5 October 2018
It’s a bit after six. I’ve been awake since 3:45 after getting up four times during the night. This is probably the first time I’ve mentioned our black lab-mix puppy of uncertain age and origin. I’m not super well-disposed toward him right now. When he sleeps through the night, we can discuss how cute he is. In the meantime, Teresa and I are both half-dead from fatigue, even though we’re switching off nights with him.
His name is D-Day.
10 October 2018
On Monday night D-Day only got me up one time and then slept in past five. Good boy!
We’ve had him a month now. He comes. He sits. He downs. He weighs 9.06 pounds, up from 3.4 when we got him, so there’s genius for you.
He’s dying to play with Colin, follows him around, play-bows and flirts. Colin mostly just looks oppressed, but sometimes he’ll tell D-Day what-for with a quick emphatic bark. I find it pretty convincing, but D-Day is undeterred. And several times Colin has almost started to play but then remembered his dignity just in time and turned away.
Teresa has offered Colin five-hundred-million dollars to play with him.
13 October 2018
The only thing wrong with D-Day is he doesn’t watch TV. And you have to keep an eye on him every second to head off in-door peeing incidents. On the upside, he naps a lot. He’s asleep beside me on the couch right now, the first of his morning snoozes. It’s 6:30.
Teresa read somewhere that black dogs are much less likely to get adopted from shelters than their paler peers. D-Day is brown/black with a fetching white highlight on his chest and a white soul patch on his chin. The idea that his coloring is less desirable makes me pretty indignant. Is it racism, superstition or both? And are racists really that dumb? Have they somehow failed to notice–it’s a dog?
Besides, D-Day’s hair doesn’t show up on my clothes nearly as much as Colin’s endless blond shedding.
14 October 2018
One good thing about D-Day is how much he pulls us into the backyard, which is mostly bare hard-packed dirt, but pleasant enough in this long warm beautiful fall. And we do have one little green corner that Teresa calls The Park. It’s a patch of thick grass (all right, sue me, it’s sod) and there’s a small, misshapen Fig tree and a Lemon tree. Right next to it is the empty raised garden bed, which Teresa calls The Annex. Colin digs there, and D-Day gets into the act, sometimes positioning himself right behind Colin so that he gets liberally showered with fresh dirt, which matches his coat nicely. Over the weekend, we improved The Annex by covering half of it with sod and adding fresh dirt to the digging area. Teresa carefully evened out the dirt, which wasn’t even meant to last, but it looked nice while it did.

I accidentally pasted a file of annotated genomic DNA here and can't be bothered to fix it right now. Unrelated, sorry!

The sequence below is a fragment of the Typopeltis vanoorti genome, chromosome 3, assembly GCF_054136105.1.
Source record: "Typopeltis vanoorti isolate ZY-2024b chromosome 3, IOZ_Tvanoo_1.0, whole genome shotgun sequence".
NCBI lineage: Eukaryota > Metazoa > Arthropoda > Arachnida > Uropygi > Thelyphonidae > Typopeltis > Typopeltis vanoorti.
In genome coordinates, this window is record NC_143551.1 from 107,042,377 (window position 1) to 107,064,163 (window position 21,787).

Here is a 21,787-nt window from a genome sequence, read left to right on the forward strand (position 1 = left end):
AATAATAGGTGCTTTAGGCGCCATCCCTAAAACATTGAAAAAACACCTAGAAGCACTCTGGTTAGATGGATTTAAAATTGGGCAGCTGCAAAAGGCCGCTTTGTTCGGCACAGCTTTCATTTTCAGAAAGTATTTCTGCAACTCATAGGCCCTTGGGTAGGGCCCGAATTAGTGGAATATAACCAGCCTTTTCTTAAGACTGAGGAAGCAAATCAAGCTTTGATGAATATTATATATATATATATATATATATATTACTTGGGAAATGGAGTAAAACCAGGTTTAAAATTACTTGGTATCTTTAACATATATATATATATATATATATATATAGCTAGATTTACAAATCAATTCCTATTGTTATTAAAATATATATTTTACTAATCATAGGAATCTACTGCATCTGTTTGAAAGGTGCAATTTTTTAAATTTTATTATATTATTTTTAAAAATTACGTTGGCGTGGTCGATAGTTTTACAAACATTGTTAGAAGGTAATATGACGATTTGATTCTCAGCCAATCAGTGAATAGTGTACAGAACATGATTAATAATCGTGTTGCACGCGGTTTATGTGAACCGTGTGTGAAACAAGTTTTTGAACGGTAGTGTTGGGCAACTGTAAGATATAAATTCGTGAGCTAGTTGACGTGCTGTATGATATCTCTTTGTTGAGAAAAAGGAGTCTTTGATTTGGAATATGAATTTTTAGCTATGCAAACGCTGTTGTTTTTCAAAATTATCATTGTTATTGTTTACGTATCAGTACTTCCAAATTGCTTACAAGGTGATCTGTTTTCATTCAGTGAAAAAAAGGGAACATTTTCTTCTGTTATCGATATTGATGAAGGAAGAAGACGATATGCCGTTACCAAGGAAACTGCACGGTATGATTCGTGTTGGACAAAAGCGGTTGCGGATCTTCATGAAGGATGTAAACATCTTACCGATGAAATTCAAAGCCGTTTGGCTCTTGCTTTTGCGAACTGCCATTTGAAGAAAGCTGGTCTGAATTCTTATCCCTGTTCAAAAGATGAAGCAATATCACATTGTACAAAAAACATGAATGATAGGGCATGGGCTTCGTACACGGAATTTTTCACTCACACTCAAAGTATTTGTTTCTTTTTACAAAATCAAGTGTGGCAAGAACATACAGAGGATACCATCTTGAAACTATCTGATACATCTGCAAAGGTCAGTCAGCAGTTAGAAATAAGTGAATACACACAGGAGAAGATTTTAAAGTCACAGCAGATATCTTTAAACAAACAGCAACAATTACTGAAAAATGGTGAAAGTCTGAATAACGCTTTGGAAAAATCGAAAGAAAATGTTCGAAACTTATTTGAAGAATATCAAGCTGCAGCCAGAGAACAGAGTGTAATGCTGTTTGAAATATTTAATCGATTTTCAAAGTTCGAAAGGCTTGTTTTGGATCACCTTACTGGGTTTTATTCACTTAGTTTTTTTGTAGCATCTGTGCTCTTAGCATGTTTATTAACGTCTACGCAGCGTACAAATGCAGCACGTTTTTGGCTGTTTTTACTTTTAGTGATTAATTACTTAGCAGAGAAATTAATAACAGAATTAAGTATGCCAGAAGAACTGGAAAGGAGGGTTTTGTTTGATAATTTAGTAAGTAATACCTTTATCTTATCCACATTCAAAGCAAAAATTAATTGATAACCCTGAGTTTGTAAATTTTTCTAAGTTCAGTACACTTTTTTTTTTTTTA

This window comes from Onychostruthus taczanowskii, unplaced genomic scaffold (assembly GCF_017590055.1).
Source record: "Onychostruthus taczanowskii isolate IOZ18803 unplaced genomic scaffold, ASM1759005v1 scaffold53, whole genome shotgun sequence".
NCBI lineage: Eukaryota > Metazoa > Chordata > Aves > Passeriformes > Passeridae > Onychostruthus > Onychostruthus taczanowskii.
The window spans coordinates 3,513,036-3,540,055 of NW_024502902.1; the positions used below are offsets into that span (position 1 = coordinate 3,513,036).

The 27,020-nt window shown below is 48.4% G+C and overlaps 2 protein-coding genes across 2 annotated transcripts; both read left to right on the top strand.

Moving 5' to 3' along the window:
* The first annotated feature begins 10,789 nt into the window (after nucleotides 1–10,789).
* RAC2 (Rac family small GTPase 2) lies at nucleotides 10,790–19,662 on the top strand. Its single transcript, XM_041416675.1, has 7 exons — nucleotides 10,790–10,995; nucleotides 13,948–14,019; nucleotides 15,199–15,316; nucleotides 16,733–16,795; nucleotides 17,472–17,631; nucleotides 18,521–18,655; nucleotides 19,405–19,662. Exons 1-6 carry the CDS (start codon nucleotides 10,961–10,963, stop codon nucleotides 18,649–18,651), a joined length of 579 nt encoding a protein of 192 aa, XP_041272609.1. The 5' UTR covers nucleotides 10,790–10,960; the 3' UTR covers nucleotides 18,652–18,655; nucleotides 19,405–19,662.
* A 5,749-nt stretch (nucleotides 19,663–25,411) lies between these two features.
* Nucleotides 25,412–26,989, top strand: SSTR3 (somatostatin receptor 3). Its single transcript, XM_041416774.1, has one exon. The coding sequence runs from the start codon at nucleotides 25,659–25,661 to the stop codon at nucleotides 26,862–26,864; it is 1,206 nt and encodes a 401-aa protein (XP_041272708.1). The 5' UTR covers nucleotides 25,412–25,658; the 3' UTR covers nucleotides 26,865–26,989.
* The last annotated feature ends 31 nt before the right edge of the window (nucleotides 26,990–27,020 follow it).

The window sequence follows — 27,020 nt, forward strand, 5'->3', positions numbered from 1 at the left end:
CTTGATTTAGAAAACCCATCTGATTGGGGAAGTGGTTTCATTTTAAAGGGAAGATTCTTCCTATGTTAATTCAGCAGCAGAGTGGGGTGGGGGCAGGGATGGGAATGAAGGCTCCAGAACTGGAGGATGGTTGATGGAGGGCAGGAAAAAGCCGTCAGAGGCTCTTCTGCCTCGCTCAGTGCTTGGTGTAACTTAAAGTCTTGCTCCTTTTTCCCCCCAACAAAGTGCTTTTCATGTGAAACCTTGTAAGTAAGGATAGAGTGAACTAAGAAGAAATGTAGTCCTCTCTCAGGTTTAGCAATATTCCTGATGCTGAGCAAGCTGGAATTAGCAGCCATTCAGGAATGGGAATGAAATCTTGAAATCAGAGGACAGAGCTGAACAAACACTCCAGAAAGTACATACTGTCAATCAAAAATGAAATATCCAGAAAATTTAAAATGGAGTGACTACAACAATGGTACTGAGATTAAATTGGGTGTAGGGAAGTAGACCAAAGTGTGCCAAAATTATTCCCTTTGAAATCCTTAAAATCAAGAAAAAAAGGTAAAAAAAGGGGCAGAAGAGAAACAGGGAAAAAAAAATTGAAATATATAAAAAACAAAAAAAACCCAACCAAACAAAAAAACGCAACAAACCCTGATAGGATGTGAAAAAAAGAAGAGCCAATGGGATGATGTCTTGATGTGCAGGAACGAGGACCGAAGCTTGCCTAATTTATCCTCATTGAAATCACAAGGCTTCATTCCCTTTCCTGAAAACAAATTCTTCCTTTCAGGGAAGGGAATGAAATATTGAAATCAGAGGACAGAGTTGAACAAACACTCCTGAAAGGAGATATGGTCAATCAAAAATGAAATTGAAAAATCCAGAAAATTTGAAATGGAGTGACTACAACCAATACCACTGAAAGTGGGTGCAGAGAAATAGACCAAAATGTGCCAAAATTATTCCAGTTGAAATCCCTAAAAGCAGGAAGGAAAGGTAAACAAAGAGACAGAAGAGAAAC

Enzo still swings in his wide twirling arcs from a single ring hanging from a high branch of the big Pomelo tree. He and Teresa do a trick where he holds the ring with one hand, and swings in an arc, and Teresa throws him a football, which he catches surprisingly often.
15 October 2018
D-Day learns the world by chewing on it. Chewing is his thinking. And the only way to avoid his razor-toothed help when putting on your shoes is to lie on your back, put your feet in the air and work up. Then he worries you about the face.
Teresa ordered us all these little treat holsters to be worn in self-defense. When he bites your ankles, you’re supposed to yelp convincingly in protest, then redirect him by instructing him to Sit! and when he does, he gets a tiny crumb of treat out of your handy holster and a Good Boy!
It seems like a pretty time-consuming way to move about the house. And isn’t he going to figure out that the way to get a treat is to bite your ankles and then go through the Sit! Good Boy! charade? Or maybe his ability to put together a chain of cause and effect is not that sophisticated. He does have a pretty short attention span.